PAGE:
Porter was on the Homer Jo Stewart committe and voted for a switch in priorities to Jupiter-C--even though Dick worked for GE, the contractor for the Vanguard first stage engine. Van Allen and Pickering--with Porter's encouragement--worked quietly with von Braun to prepare Explorer I and the second, third and integral fourth stages derivived from the WAC Corporal. As is well known, Jupiter-C wasn't given the go-ahead until after Sputnik and the Vanguard failure.

The Vanguard was actually quite a remarkable and sophisticated vehicle for its time. It's gross mass was only a ten tonnes.

As for the benefits of unrestricted satellite overflights, this seems to be have been well recognized before Sputnik. No one talked about it much, and no one wanted to make an issue of it before it became a fait accompli. From the point of view of our "civilian" satellite office at the National Academy, the question of who launched first was not expected to be particularly important for unrestricted overflight--since this principal seemed to be already established by the international and cooperative nature of IGY--including the hoped-for launch of satellites during IGY. The actual launch by either the USSR or the USA would only confirm this principal.

Based on this, and the consensus apparently reached in the comments section, it is indeed too strong to say that it was actually Administration policy to let the Russians go first, though it also seems that they weren't particularly upset about it, either, at least until the public impact became clear. I'll put an erratum in my Fox column next week.

This discussion (particularly Len's comment) also shows the clear historical value of capturing the memories of people who were there, while we still can.

Posted by Rand Simberg at October 04, 2002 08:05 AM
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I must respond that Jim Bennett's assertion rests on a very shaky foundation. Because the Feed Back report noted that there was a political benefit to having the USSR launch first does not mean this became US policy. The declassified NSC meeting minutes concerning the subject don't mention it, and Quarles statement to Eisenhower disproves it, since Quarles was in charge of US satellite efforts for DoD and therefore would have been in on any plan to letthe USSR launch first.

Posted by Matt Bille at October 4, 2002 08:30 AM

Bille says "Donald Quarles pointed out to Ike after the fact that "the Soviets have unintentionally done us a good turn," by establishing the freedom of space, but that's evidence the US was surprised, not that it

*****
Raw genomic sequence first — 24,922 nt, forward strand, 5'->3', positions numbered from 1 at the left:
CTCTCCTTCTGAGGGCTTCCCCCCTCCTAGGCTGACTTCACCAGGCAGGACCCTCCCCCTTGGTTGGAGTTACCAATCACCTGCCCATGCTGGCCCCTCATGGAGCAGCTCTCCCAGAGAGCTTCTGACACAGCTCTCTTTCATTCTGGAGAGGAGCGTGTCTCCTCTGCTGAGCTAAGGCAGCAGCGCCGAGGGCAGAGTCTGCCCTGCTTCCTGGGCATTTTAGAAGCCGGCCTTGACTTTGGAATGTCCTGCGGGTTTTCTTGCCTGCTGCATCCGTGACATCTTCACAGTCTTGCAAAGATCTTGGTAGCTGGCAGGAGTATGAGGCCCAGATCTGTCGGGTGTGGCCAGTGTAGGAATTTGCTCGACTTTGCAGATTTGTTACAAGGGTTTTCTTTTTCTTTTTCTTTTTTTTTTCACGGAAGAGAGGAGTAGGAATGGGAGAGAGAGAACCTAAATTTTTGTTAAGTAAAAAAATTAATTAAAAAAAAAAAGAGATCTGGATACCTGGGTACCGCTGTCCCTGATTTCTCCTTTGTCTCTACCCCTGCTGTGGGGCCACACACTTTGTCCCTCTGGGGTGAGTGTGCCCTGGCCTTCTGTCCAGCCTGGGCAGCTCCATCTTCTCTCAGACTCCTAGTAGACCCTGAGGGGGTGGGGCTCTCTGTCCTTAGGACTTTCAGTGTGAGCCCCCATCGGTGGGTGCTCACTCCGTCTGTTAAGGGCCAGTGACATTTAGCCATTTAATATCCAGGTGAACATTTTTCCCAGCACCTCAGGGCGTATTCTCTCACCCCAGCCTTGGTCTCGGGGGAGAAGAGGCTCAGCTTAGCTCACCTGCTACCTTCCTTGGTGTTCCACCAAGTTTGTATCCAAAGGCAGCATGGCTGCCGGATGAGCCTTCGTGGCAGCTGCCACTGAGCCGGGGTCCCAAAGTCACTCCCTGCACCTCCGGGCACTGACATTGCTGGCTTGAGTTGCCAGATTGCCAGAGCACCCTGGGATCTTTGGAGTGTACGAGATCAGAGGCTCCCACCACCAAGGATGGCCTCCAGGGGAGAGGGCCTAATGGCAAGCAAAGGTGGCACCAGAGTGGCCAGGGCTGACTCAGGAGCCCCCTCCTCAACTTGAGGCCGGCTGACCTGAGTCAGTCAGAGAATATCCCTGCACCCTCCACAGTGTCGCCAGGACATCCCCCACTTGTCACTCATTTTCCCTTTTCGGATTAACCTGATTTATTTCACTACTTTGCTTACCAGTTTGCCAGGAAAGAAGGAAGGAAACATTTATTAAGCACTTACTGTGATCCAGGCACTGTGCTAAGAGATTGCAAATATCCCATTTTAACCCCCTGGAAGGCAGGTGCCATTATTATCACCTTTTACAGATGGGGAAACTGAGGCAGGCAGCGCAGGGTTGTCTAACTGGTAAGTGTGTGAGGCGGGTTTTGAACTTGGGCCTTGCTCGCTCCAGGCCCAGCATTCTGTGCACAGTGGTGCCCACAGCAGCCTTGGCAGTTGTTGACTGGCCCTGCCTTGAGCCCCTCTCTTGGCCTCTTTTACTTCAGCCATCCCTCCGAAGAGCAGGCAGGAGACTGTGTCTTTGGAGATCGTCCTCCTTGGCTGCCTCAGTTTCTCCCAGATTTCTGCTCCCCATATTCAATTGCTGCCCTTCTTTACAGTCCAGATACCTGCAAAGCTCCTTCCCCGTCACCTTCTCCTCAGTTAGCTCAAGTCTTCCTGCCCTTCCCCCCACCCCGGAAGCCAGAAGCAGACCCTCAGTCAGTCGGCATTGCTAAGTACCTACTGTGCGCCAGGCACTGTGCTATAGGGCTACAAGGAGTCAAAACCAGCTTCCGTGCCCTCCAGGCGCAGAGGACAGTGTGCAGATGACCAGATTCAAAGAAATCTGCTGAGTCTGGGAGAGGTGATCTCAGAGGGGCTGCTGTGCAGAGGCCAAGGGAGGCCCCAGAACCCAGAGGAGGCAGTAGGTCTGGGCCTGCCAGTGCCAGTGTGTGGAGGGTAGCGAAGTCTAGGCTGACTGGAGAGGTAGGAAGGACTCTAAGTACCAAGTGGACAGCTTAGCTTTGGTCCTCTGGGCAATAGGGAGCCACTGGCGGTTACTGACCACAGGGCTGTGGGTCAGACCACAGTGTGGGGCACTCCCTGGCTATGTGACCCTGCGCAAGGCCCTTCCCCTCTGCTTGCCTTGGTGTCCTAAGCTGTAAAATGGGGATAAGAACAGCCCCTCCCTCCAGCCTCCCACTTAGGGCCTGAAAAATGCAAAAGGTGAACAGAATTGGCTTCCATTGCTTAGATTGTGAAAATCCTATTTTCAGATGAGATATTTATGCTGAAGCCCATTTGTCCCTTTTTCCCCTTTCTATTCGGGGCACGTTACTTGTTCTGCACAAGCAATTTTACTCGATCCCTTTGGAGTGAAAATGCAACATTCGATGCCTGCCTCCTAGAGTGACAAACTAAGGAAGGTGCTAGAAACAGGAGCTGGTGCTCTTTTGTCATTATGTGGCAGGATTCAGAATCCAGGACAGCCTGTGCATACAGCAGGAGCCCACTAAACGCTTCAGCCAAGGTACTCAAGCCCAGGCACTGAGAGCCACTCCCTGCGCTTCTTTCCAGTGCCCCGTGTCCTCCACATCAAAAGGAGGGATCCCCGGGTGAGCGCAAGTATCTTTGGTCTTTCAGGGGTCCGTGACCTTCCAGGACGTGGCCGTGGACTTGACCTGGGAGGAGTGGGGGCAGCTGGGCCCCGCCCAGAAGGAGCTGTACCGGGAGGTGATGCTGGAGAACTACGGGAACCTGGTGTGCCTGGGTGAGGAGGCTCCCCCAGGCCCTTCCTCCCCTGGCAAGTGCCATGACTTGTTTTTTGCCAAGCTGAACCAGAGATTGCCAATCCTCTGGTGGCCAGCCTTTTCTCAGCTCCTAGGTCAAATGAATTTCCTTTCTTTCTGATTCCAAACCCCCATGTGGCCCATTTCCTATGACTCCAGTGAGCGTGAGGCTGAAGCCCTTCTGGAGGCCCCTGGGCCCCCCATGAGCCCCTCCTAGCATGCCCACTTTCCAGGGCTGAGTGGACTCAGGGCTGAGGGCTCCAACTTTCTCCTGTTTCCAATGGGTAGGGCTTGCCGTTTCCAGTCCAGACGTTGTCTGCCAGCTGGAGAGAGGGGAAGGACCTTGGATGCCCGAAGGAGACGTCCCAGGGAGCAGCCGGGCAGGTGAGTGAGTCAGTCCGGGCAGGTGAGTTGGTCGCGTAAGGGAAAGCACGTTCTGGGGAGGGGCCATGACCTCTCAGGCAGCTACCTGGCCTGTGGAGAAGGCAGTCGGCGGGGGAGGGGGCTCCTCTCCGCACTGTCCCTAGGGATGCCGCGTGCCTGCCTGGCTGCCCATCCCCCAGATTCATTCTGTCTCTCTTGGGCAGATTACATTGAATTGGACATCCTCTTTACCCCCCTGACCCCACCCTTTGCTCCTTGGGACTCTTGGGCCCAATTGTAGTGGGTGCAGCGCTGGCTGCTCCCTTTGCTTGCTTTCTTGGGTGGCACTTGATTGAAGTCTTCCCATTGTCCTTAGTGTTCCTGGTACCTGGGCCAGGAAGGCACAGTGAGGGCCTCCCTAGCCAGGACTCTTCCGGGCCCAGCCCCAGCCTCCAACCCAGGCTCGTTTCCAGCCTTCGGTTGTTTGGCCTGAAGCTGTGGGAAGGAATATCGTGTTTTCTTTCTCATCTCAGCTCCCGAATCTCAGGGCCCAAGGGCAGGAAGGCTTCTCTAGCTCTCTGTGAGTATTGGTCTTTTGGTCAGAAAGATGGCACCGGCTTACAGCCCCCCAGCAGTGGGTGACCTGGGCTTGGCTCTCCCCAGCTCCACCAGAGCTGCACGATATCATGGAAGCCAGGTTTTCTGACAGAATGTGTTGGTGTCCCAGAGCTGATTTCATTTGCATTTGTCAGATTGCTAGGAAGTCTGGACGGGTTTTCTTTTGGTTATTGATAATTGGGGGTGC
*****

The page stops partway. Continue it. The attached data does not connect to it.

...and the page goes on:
planned things this way.

Posted by Jim Bennett at October 4, 2002 11:02 AM

(part 2) The Quarles quote characterizes the Soviet's motivation as unintentional. How does that disprove that we didn't intentionally try to provoke it? As for the lack of NSC discussion, absence of evidence is not evidence of absence. I will grant that if the US was hoping the Soviets would launch first, this was probably a stronger driver in 1954 than in 1957; by the latter date, I suspect the prospect of the IGY-related scientific satellite launches were seen as mitigating the overflight problem substantially. However, the overflight issue was certainly an issue in any consideration of possible orbital activity prior to IGY.

I'll be very interested in reading the Bille book when it comes out. I hope it gives due regard to the Eisenhower Adminsitration's motivations in protecting the existing, classified space program started in 1954, which have gotten much less attention than they deserve in standard histories.

Posted by Jim Bennett at October 4, 2002 11:14 AM

All I know is that since the Russians were the first into space this caused our space program to produce some of the best footage of rockets blowing up into colorful fireballs.

Posted by Hefty at October 4, 2002 12:18 PM

There are significant errors in Mr. Bennett's assertions. For instance, his claim that "This project eventually delivered the satellite reconnaissance system generally known by the title of its civilian spinoff (and cover), Tiros." contains several errors. First, Tiros was a weather satellite, not a reconnaissance system. Second, it was not a cover for anything. Third, the path from the Feed Back report to Tiros is certainly not a straight one. Feed Back did not progress very far for quite awhile and when it did get going, it spawned the Air Force's Advanced Reconnaissance System (ARS). After several renamings, that program became the Samos reconnaissance satellite. If one wants to be really picky, you can trace Tiros back to Feed Back. But the problem is that Feed Back proposed a television-based reconnaissance system. The Air Force rejected such a system in 1956. Tiros did not really get started as a television-based weather satellite until 1957, and then as a US Army (not Air Force) project. It only really advanced as a NASA program in 1959.